A skin graft is a piece of healthy skin removed from one area of your body to repair damaged or missing skin somewhere else on your body. This skin does not have its own source of blood flow.
A skin flap is healthy skin and tissue that is partly detached and moved to cover a nearby wound.
The area from where skin is taken is called the donor site. After surgery, you will have two wounds, the graft or flap itself and the donor site.
Learning how to care for skin flaps and grafts can help them heal more quickly and reduce scarring.
Autograft - self-care; Skin transplant - self-care; Split-skin graft - self-care; Full thickness skin graft - self-care; Partial-dermal skin graft - self-care; FTSG - self-care; STSG - self-care; Local flaps - self-care; Regional flaps - self-care; Distant flaps - self-care; Free flap - self-care; Skin autografting - self-care
Skin grafts are used to help more serious wounds heal, including:
Donor sites for grafts and flaps are chosen based on:
Often the donor site may be more painful after surgery than the wound due to newly exposed nerve endings.
You will need to care for both the flap or graft site as well as the donor site. When you come home after surgery, you will have a dressing on your wounds. The dressing does several things, including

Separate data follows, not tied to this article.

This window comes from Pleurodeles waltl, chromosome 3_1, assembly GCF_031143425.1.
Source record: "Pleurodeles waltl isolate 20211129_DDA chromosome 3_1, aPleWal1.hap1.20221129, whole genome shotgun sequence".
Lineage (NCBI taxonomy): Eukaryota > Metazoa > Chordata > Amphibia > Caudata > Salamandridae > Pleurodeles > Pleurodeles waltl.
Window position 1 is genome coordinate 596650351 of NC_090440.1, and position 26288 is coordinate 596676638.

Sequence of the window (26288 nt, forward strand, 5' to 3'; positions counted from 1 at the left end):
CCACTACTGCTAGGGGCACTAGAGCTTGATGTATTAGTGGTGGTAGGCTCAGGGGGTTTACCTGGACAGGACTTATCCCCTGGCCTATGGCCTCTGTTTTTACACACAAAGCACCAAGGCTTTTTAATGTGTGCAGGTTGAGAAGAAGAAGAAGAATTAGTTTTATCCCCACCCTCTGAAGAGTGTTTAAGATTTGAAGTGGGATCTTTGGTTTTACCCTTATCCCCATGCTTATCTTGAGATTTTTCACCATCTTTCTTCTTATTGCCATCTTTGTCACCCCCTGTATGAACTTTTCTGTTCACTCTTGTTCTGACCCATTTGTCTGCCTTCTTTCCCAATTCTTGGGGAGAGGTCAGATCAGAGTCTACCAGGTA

To care for the graft or flap site:
To care for the donor site:
Your doctor will let you know when it's OK to bathe after surgery. Keep in mind:
At some point during the healing process, you won't need a dressing anymore. Your doctor will tell you when you can leave your wound uncovered and how to care for it.
Call your doctor if:
Also call your doctor if you notice signs of an infection, such as:
Chu EA, Byrne PJ, Odland RM, Goding GS. Skin flap physiology and wound healing. In: Flint PW, Haughey BH, Lund LJ, et al, eds. Cummings Otolaryngology: Head & Neck Surgery. 5th ed. Philadelphia, PA: Mosby Elsevier; 2010:chap 79.
MacNeal RJ, Messingham MJ, Arpey CJ. Skin grafting. In: Robinson JK, Hanke CW, Siegel DM, Fratila A, eds. Robinson: Surgery of the Skin. 2nd ed. Philadelphia, PA: Mosby Elsevier; 2010:chap 19.
Updated by: Jacob L. Heller, MD, MHA, Emergency Medicine, Virginia Mason Medical Center, Seattle, Washington. Also reviewed by David Zieve, MD, MHA, Isla Ogilvie, PhD, and the A.D.A.M. Editorial team.
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